The Uncanny X-Prize

Edward Niedermeyer
by Edward Niedermeyer
the uncanny x prize

As we reported earlier, the X-Prize (of "paying people to shoot themselves into space in home-built rockets" fame) is bringing its "Revolution Through Competition" approach to the lofty goal of the 100mpg car. Well, they finally got the money together, thanks to title sponsor Progressive Insurance. And they even have a Senate resolution praising them for their bold, visionary whatever. So let the games begin! Oh, but first your garage-built go-kart must pass safety, cost, features and business plan inspections to ensure that only production-capable, consumer-friendly cars compete. Yup, they said business plans. Sorry Tesla!

Join the conversation
4 of 12 comments
  • Robert Schwartz Robert Schwartz on Mar 21, 2008

    They ll laughed at Christopher Columbus ... ,but they also laughed at Bozo the Clown.

  • Shaker Shaker on Mar 22, 2008

    That "top speed of 100MPH" requirement is just about enough to guarantee that it's not gonna happen... unless the "four passengers" are lying flat.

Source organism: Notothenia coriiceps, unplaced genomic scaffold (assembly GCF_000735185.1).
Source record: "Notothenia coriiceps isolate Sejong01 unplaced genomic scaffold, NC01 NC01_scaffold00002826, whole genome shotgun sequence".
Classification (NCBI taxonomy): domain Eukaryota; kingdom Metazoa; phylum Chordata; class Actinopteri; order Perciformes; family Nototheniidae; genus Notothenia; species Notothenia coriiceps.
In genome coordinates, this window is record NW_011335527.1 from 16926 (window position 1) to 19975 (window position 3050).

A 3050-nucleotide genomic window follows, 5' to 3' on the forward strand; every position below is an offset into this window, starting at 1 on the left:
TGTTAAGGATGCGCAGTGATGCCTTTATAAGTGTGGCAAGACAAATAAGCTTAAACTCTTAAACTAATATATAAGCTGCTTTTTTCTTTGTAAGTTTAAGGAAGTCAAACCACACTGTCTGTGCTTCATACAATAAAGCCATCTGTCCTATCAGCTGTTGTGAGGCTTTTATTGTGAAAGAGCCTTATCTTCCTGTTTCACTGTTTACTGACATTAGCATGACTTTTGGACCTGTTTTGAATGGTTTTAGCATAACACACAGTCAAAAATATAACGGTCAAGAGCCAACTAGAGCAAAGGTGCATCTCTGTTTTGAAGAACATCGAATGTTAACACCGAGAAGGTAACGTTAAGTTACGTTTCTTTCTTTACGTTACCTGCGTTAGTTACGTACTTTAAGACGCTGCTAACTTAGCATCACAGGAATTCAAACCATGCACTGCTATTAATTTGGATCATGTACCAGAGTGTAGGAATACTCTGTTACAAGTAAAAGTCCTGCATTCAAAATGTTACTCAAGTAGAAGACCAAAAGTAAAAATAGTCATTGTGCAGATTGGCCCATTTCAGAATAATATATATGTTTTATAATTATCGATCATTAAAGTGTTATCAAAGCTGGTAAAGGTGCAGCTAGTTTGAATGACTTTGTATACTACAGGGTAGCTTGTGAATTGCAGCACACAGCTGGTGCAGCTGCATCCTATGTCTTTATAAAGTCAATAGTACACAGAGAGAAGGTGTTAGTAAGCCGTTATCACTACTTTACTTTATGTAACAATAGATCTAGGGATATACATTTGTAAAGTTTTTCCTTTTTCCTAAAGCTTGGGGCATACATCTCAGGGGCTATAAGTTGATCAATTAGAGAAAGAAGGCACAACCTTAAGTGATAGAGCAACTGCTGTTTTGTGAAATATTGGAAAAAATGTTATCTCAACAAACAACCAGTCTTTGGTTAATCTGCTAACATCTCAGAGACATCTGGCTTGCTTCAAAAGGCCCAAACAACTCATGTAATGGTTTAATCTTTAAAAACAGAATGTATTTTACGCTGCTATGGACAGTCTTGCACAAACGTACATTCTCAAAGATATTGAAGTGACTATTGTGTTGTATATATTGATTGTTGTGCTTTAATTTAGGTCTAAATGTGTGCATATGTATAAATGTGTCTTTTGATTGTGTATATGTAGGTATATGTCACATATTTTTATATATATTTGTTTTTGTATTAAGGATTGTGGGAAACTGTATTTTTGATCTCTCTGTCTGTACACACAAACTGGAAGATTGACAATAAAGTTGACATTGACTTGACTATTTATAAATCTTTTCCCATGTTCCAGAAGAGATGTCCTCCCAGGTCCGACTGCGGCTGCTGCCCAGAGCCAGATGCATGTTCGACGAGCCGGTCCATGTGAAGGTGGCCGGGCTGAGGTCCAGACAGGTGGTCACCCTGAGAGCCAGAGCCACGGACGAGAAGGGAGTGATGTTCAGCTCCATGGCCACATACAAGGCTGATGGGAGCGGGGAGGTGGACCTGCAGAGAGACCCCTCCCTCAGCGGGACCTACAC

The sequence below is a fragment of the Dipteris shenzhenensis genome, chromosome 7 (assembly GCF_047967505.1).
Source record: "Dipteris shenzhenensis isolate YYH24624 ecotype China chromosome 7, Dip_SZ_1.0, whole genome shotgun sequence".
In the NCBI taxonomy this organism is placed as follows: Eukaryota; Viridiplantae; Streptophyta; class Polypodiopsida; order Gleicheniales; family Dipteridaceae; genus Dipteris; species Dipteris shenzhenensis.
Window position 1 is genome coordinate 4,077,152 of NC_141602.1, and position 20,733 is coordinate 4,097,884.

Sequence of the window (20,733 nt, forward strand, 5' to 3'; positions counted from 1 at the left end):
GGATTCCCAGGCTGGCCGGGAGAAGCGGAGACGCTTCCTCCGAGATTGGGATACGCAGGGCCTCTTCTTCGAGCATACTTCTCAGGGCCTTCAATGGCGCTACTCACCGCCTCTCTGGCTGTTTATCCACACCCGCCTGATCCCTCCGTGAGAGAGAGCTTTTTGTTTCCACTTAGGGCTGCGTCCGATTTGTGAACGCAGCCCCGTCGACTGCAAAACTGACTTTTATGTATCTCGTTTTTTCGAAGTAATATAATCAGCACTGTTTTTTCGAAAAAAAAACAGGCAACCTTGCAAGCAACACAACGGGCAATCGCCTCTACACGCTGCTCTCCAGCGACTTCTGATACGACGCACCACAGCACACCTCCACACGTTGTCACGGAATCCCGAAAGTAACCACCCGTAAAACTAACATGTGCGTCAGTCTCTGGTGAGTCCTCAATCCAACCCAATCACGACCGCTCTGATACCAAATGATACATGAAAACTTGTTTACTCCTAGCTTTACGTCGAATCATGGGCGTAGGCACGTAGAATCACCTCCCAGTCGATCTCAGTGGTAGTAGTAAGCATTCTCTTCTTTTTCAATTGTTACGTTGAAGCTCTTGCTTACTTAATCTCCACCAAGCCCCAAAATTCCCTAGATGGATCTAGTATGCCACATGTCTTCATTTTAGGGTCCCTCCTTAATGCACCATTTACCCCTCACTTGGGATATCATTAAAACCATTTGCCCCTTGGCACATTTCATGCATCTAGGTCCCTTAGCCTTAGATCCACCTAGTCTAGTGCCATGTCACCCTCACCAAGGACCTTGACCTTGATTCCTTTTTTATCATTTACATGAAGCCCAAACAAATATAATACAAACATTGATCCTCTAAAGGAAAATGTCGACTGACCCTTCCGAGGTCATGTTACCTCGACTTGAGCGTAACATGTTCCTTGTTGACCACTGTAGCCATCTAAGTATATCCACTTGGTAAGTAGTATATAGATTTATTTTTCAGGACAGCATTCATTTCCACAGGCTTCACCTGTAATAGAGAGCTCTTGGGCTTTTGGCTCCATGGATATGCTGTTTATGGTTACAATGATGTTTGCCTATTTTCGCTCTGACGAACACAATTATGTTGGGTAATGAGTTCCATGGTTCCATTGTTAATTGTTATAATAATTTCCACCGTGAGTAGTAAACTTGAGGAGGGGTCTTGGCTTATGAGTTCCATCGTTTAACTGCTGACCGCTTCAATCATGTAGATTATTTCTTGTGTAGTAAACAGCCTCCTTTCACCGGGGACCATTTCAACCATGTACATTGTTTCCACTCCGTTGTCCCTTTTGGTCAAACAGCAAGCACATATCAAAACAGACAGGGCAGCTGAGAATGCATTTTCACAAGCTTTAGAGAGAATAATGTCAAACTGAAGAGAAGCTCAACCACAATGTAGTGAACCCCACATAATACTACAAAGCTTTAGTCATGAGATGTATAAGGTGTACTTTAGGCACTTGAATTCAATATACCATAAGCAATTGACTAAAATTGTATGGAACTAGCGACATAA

• John John on Mar 22, 2008

    A cynic would note the irony of an insurance company sponsoring this event. Experts in risk accessment, they could weigh the probability of payout vs the mountain of positive public exposure such an event would create. Any cynics here? John

  • Joshvar Joshvar on Mar 22, 2008

    I love this type of competition. I just wish I could watch development (drama-free) on TV as a reality series, along with intelligent, insightful commentary from the folks who work through the barriers they encounter. Maybe one of the less shitty networks could pick that up and boost the prize. Oh wait, sorry, I was dreaming. That would require brainpower to absorb! The private rocket XPrize was pretty fascinating to read about; most of the teams had good blogs, and chronicled what happens when people from all sorts of backgrounds approach a subject very, very few people have been involved with. Also, for $500k, sure, it's pretty small compared to the cost of entry, but I *THINK* the funding you can obtain isn't very regulated, so typically this will be for exposure and advertising, and the prize is just icing. Avoiding entry because "the prize is simply too small" sounds like a GM PR defecation.